2 Kings 20:9-10
9 And Isaiah said, “This shall be the sign to you from the Lord, that the Lord will do the thing that he has promised: shall the shadow go forward ten steps, or go back ten steps?” 10 And Hezekiah answered, “It is an easy thing for the shadow to lengthen ten steps. Rather let the shadow go back ten steps.” 11 And Isaiah the prophet called to the Lord, and he brought the shadow back ten steps, by which it had gone down on the steps of Ahaz.
I’d like to take issue with the words of Hezekiah in this passage. When Isaiah tells Hezekiah that God is going to heal him of his illness, Hezekiah wants assign from God that this is true. Isaiah asks Hezekiah whether he wants the sun to move forward or backward in order to allow Hezekiah to see that God’s promise is true.
Here is the point at which I take issue: Hezekiah says that it is an easy thing for the shadow to move in its normal direction. Now, there is a point at which I understand what Hezekiah is saying. He is saying that the forward movement of the sun is normal, typical, nothing out of the ordinary. However, Hezekiah is incorrect to say that it is an easy thing while the other is hard.
First, let’s address the claim that it is easy for the sun to move forward. Is that true? Of course it is easy for God, but then, so is everything else. Outside of God’s glorious power, however, this is not easy. Can you imagine if it was your job to keep the earth rotating on its axis, to keep the planets and stars and solar systems and galaxies moving in their proper patterns, and to make sure that the sun’s shadow falls just right? I’m sorry, but keeping the planets moving is not easy. The only way that it is easy is because God, in his omnipotence, holds the universe together in one effortless action. So, Hezekiah is vastly underestimating the glory of god in the simple fact that the sun still rises and goes down regularly every day.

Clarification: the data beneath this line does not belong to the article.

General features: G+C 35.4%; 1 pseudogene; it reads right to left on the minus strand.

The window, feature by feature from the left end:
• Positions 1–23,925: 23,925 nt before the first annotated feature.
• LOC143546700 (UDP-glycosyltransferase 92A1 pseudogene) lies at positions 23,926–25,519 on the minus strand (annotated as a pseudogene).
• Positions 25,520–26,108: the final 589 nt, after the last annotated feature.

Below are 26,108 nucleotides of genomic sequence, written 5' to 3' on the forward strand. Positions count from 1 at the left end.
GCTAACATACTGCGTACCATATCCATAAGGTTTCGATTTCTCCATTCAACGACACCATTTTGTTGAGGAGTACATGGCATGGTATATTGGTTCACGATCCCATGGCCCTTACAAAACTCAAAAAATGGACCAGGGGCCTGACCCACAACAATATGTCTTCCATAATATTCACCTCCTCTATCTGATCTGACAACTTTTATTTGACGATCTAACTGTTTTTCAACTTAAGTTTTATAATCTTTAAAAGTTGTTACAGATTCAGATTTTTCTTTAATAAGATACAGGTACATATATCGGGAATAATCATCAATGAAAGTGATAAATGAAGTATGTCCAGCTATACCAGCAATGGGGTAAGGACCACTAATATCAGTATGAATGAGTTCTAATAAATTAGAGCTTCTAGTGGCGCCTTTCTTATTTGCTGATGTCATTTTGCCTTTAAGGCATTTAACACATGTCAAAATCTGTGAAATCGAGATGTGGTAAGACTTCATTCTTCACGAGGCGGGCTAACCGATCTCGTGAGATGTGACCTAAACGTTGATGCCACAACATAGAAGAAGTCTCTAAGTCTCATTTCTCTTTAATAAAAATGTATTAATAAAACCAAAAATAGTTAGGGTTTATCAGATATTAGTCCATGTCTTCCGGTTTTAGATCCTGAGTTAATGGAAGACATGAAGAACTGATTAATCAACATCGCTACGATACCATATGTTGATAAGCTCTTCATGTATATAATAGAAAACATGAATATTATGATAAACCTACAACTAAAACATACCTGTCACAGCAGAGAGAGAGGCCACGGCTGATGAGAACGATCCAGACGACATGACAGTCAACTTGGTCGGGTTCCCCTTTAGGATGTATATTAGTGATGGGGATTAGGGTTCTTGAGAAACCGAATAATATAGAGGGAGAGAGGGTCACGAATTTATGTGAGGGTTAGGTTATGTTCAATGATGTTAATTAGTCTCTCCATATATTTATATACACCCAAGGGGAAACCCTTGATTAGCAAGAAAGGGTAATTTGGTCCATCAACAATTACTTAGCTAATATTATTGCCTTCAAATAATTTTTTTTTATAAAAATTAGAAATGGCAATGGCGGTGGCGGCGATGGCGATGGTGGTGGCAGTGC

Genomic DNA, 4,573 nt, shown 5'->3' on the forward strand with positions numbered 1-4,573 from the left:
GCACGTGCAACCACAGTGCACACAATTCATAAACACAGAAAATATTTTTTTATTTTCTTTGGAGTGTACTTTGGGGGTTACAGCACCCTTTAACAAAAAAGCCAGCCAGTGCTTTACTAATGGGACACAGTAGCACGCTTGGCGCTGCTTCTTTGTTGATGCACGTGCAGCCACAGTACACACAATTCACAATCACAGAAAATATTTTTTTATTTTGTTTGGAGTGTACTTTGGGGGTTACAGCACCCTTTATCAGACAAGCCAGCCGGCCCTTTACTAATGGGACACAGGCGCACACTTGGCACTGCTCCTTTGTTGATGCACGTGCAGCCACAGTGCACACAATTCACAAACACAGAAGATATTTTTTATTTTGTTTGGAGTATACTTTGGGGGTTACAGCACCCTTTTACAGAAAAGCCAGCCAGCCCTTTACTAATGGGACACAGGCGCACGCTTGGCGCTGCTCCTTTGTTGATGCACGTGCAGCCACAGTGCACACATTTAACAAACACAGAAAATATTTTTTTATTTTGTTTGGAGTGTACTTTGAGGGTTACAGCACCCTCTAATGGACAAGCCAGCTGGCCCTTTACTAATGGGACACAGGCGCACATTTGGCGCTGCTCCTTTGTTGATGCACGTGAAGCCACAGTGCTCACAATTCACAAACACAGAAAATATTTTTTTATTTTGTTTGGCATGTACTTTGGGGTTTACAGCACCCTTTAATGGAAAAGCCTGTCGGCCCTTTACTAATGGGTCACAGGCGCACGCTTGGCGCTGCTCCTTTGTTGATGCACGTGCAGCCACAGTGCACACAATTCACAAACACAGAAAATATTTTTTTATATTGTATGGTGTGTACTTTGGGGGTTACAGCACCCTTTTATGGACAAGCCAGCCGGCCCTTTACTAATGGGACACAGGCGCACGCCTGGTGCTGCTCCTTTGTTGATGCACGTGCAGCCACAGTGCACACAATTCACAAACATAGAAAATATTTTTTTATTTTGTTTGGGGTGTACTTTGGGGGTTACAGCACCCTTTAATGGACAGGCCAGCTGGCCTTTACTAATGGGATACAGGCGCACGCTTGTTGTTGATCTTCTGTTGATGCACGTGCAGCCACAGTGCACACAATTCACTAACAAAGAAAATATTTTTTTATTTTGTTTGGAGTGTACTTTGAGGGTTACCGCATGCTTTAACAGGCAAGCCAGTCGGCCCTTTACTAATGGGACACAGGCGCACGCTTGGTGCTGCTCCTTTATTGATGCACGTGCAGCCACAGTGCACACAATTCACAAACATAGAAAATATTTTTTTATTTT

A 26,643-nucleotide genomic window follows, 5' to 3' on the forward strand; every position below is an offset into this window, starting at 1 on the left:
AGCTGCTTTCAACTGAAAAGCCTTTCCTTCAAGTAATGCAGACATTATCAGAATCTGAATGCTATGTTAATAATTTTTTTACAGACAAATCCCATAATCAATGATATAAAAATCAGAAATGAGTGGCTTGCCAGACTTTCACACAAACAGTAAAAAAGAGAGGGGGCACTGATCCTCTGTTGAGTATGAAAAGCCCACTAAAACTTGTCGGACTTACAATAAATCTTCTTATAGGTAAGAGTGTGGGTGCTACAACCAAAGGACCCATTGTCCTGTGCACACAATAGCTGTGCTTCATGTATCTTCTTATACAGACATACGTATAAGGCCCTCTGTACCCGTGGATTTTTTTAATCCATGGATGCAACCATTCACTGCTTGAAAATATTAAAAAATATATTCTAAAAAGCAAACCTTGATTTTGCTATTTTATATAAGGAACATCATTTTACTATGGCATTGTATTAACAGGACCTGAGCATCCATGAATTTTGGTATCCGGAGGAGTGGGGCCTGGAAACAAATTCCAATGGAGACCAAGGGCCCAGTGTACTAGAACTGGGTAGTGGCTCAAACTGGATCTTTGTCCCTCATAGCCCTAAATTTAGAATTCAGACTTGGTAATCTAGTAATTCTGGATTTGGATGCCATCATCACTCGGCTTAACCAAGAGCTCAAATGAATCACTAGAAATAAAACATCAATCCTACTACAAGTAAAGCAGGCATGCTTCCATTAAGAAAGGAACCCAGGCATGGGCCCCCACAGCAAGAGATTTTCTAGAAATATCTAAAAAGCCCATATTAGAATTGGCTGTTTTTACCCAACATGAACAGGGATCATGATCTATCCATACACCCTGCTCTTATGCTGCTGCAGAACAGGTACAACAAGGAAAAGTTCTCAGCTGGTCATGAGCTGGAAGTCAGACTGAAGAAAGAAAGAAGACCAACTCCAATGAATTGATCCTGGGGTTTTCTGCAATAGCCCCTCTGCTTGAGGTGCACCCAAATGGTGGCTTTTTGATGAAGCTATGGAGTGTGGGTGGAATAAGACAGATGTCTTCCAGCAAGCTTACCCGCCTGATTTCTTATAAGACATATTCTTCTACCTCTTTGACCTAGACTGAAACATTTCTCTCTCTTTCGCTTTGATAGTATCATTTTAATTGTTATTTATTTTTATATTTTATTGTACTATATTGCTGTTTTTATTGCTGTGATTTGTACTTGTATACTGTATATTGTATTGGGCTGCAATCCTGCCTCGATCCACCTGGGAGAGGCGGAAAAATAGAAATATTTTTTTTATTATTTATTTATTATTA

Second, let’s take issue with the other side of this issue. It is not a hard thing for God to have the sun go backward in the sky. Why? Because God’s omnipotence is what holds the universe together in one effortless act. God can move any star, any planet, any person to anywhere he wants without breaking a sweat. God is God, and so we ought not think that what looks spectacular to us is somehow the harder thing for God to do. It took Jesus no more effort to walk on water than it would have taken him to walk down a city street in Jerusalem. God is God, and so nothing outside of God is a hard thing.
Granted, there are points with which to quibble here. Hezekiah is not trying to belittle the work of God in keeping the solar system in order. Yes, there are things that are hard in God’s view—I’m thinking here of Jesus’ struggle in the Garden of Gethsemane. But what made that work of Jesus hard is that He, God the Son, was about to pay the infinite price for the sins of all who would become God’s children, and that payment would require him to bear our sin or “become sin for us” (2 Corinthians 5:21). I’m willing to call that hard. But I am not willing to call a miracle a difficult thing for God. Our god is stronger, more powerful, more glorious than that.